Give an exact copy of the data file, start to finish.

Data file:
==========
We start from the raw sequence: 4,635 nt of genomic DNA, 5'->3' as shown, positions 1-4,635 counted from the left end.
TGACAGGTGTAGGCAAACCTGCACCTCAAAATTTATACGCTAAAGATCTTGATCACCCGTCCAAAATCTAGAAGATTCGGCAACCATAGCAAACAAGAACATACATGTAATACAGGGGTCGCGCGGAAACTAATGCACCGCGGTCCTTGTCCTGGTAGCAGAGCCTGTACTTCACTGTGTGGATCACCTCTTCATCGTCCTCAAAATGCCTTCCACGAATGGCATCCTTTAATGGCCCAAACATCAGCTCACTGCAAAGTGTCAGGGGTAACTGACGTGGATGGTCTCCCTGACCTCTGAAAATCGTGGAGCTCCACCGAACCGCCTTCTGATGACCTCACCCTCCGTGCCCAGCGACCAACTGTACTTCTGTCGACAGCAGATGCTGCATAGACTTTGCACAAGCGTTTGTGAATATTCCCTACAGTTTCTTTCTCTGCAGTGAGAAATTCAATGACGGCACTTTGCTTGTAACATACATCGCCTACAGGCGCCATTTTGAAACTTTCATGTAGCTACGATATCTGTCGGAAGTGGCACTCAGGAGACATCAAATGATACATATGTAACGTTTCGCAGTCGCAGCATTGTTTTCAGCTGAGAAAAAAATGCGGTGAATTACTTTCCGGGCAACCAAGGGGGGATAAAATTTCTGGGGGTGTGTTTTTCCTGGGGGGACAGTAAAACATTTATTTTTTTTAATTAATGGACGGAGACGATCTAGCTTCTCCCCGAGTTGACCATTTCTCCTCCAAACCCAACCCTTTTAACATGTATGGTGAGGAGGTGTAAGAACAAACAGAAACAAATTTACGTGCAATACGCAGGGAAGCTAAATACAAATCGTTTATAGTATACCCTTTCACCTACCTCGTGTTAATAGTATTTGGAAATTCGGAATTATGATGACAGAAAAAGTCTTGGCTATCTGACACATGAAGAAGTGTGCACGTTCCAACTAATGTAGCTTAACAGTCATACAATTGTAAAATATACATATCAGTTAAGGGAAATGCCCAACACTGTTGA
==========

We start from the raw sequence: 4,635 nt of genomic DNA, 5'->3' as shown, positions 1-4,635 counted from the left end.
TGACAGGTGTAGGCAAACCTGCACCTCAAAATTTATACGCTAAAGATCTTGATCACCCGTCCAAAATCTAGAAGATTCGGCAACCATAGCAAACAAGAACATACATGTAATACAGGGGTCGCGCGGAAACTAATGCACCGCGGTCCTTGTCCTGGTAGCAGAGCCTGTACTTCACTGTGTGGATCACCTCTTCATCGTCCTCAAAATGCCTTCCACGAATGGCATCCTTTAATGGCCCAAACATCAGCTCACTGCAAAGTGTCAGGGGTAACTGACGTGGATGGTCTCCCTGACCTCTGAAAATCGTGGAGCTCCACCGAACCGCCTTCTGATGACCTCACCCTCCGTGCCCAGCGACCAACTGTACTTCTGTCGACAGCAGATGCTGCATAGACTTTGCACAAGCGTTTGTGAATATTCCCTACAGTTTCTTTCTCTGCAGTGAGAAATTCAATGACGGCACTTTGCTTGTAACATACATCGCCTACAGGCGCCATTTTGAAACTTTCATGTAGCTACGATATCTGTCGGAAGTGGCACTCAGGAGACATCAAATGATACATATGTAACGTTTCGCAGTCGCAGCATTGTTTTCAGCTGAGAAAAAAATGCGGTGAATTACTTTCCGGGCAACCAAGGGGGGATAAAATTTCTGGGGGTGTGTTTTTCCTGGGGGGACAGTAAAACATTTATTTTTTTTAATTAATGGACGGAGACGATCTAGCTTCTCCCCGAGTTGACCATTTCTCCTCCAAACCCAACCCTTTTAACATGTATGGTGAGGAGGTGTAAGAACAAACAGAAACAAATTTACGTGCAATACGCAGGGAAGCTAAATACAAATCGTTTATAGTATACCCTTTCACCTACCTCGTGTTAATAGTATTTGGAAATTCGGAATTATGATGACAGAAAAAGTCTTGGCTATCTGACACATGAAGAAGTGTGCACGTTCCAACTAATGTAGCTTAACAGTCATACAATTGTAAAATATACATATCAGTTAAGGGAAATGCCCAACACTGTTGA